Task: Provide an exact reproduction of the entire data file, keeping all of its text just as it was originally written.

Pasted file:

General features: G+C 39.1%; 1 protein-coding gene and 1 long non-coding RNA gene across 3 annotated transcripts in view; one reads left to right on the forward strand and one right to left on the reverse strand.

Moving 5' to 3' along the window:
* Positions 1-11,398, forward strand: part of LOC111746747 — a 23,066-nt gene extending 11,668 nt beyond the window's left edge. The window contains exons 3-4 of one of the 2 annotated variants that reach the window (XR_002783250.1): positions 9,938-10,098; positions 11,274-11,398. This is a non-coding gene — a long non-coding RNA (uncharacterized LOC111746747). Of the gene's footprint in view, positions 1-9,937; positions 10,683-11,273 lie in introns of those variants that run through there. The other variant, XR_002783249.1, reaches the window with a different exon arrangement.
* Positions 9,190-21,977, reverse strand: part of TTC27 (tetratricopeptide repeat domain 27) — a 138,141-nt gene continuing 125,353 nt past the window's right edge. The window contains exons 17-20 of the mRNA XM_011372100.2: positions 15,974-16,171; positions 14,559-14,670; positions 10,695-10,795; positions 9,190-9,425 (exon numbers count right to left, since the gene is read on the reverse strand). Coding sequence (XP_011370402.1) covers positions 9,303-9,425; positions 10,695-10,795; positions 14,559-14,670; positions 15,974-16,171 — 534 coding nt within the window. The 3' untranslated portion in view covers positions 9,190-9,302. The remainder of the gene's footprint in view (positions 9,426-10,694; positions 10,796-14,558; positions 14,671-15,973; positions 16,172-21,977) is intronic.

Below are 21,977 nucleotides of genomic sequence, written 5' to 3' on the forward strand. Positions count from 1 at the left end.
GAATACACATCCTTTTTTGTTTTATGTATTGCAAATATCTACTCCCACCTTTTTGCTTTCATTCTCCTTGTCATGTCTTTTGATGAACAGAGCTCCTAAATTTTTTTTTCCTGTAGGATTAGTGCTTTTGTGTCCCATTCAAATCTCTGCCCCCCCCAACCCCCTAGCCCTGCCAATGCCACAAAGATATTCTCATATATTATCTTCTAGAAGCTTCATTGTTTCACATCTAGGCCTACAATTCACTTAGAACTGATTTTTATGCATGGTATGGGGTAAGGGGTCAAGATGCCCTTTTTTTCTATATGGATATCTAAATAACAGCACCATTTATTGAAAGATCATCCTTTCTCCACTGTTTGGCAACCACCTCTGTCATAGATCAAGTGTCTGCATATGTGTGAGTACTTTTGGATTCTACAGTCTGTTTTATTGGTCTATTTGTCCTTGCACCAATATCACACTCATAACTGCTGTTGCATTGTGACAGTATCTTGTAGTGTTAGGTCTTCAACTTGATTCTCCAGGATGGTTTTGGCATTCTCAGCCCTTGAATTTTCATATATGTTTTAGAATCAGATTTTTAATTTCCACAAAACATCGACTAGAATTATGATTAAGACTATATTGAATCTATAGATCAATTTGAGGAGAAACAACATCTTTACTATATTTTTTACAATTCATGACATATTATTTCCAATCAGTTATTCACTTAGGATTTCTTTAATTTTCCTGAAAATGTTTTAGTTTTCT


General features: G+C 39.1%; 1 protein-coding gene and 1 long non-coding RNA gene across 3 annotated transcripts in view; one reads left to right on the forward strand and one right to left on the reverse strand.

Moving 5' to 3' along the window:
* Positions 1-11,398, forward strand: part of LOC111746747 — a 23,066-nt gene extending 11,668 nt beyond the window's left edge. The window contains exons 3-4 of one of the 2 annotated variants that reach the window (XR_002783250.1): positions 9,938-10,098; positions 11,274-11,398. This is a non-coding gene — a long non-coding RNA (uncharacterized LOC111746747). Of the gene's footprint in view, positions 1-9,937; positions 10,683-11,273 lie in introns of those variants that run through there. The other variant, XR_002783249.1, reaches the window with a different exon arrangement.
* Positions 9,190-21,977, reverse strand: part of TTC27 (tetratricopeptide repeat domain 27) — a 138,141-nt gene continuing 125,353 nt past the window's right edge. The window contains exons 17-20 of the mRNA XM_011372100.2: positions 15,974-16,171; positions 14,559-14,670; positions 10,695-10,795; positions 9,190-9,425 (exon numbers count right to left, since the gene is read on the reverse strand). Coding sequence (XP_011370402.1) covers positions 9,303-9,425; positions 10,695-10,795; positions 14,559-14,670; positions 15,974-16,171 — 534 coding nt within the window. The 3' untranslated portion in view covers positions 9,190-9,302. The remainder of the gene's footprint in view (positions 9,426-10,694; positions 10,796-14,558; positions 14,671-15,973; positions 16,172-21,977) is intronic.

Below are 21,977 nucleotides of genomic sequence, written 5' to 3' on the forward strand. Positions count from 1 at the left end.
GAATACACATCCTTTTTTGTTTTATGTATTGCAAATATCTACTCCCACCTTTTTGCTTTCATTCTCCTTGTCATGTCTTTTGATGAACAGAGCTCCTAAATTTTTTTTTCCTGTAGGATTAGTGCTTTTGTGTCCCATTCAAATCTCTGCCCCCCCCAACCCCCTAGCCCTGCCAATGCCACAAAGATATTCTCATATATTATCTTCTAGAAGCTTCATTGTTTCACATCTAGGCCTACAATTCACTTAGAACTGATTTTTATGCATGGTATGGGGTAAGGGGTCAAGATGCCCTTTTTTTCTATATGGATATCTAAATAACAGCACCATTTATTGAAAGATCATCCTTTCTCCACTGTTTGGCAACCACCTCTGTCATAGATCAAGTGTCTGCATATGTGTGAGTACTTTTGGATTCTACAGTCTGTTTTATTGGTCTATTTGTCCTTGCACCAATATCACACTCATAACTGCTGTTGCATTGTGACAGTATCTTGTAGTGTTAGGTCTTCAACTTGATTCTCCAGGATGGTTTTGGCATTCTCAGCCCTTGAATTTTCATATATGTTTTAGAATCAGATTTTTAATTTCCACAAAACATCGACTAGAATTATGATTAAGACTATATTGAATCTATAGATCAATTTGAGGAGAAACAACATCTTTACTATATTTTTTACAATTCATGACATATTATTTCCAATCAGTTATTCACTTAGGATTTCTTTAATTTTCCTGAAAATGTTTTAGTTTTCT